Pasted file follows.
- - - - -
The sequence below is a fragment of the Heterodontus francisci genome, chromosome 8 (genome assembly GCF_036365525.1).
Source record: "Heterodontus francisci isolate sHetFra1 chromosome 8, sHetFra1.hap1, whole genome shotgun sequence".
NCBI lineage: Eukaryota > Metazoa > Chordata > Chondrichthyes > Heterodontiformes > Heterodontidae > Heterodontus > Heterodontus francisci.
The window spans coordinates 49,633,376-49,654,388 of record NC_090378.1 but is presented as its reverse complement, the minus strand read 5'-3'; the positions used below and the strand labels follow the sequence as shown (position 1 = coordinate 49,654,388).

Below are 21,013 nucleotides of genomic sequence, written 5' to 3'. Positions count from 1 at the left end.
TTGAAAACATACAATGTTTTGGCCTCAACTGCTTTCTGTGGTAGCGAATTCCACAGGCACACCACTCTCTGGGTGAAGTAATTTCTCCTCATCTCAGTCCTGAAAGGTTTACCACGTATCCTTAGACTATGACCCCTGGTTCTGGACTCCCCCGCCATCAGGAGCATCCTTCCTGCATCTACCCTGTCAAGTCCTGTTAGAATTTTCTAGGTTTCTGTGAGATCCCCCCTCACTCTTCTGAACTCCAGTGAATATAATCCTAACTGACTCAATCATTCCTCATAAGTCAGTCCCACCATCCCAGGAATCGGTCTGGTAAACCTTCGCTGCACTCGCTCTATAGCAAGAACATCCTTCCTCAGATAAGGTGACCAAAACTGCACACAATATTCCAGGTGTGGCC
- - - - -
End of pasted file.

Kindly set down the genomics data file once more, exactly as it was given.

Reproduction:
The sequence below is a fragment of the Heterodontus francisci genome, chromosome 8 (genome assembly GCF_036365525.1).
Source record: "Heterodontus francisci isolate sHetFra1 chromosome 8, sHetFra1.hap1, whole genome shotgun sequence".
NCBI lineage: Eukaryota > Metazoa > Chordata > Chondrichthyes > Heterodontiformes > Heterodontidae > Heterodontus > Heterodontus francisci.
The window spans coordinates 49,633,376-49,654,388 of record NC_090378.1 but is presented as its reverse complement, the minus strand read 5'-3'; the positions used below and the strand labels follow the sequence as shown (position 1 = coordinate 49,654,388).

Below are 21,013 nucleotides of genomic sequence, written 5' to 3'. Positions count from 1 at the left end.
TTGAAAACATACAATGTTTTGGCCTCAACTGCTTTCTGTGGTAGCGAATTCCACAGGCACACCACTCTCTGGGTGAAGTAATTTCTCCTCATCTCAGTCCTGAAAGGTTTACCACGTATCCTTAGACTATGACCCCTGGTTCTGGACTCCCCCGCCATCAGGAGCATCCTTCCTGCATCTACCCTGTCAAGTCCTGTTAGAATTTTCTAGGTTTCTGTGAGATCCCCCCTCACTCTTCTGAACTCCAGTGAATATAATCCTAACTGACTCAATCATTCCTCATAAGTCAGTCCCACCATCCCAGGAATCGGTCTGGTAAACCTTCGCTGCACTCGCTCTATAGCAAGAACATCCTTCCTCAGATAAGGTGACCAAAACTGCACACAATATTCCAGGTGTGGCC